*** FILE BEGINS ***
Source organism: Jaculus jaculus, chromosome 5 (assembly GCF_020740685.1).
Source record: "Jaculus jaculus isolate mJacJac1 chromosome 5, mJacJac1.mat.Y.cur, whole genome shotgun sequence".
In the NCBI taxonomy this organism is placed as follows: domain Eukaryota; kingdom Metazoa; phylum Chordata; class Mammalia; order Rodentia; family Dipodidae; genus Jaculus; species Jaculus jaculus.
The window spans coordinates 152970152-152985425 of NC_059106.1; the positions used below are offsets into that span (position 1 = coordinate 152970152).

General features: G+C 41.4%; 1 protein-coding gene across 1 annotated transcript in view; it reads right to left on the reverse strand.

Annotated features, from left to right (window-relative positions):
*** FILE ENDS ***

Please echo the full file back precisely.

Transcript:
Source organism: Jaculus jaculus, chromosome 5 (assembly GCF_020740685.1).
Source record: "Jaculus jaculus isolate mJacJac1 chromosome 5, mJacJac1.mat.Y.cur, whole genome shotgun sequence".
In the NCBI taxonomy this organism is placed as follows: domain Eukaryota; kingdom Metazoa; phylum Chordata; class Mammalia; order Rodentia; family Dipodidae; genus Jaculus; species Jaculus jaculus.
The window spans coordinates 152970152-152985425 of NC_059106.1; the positions used below are offsets into that span (position 1 = coordinate 152970152).

General features: G+C 41.4%; 1 protein-coding gene across 1 annotated transcript in view; it reads right to left on the reverse strand.

Annotated features, from left to right (window-relative positions):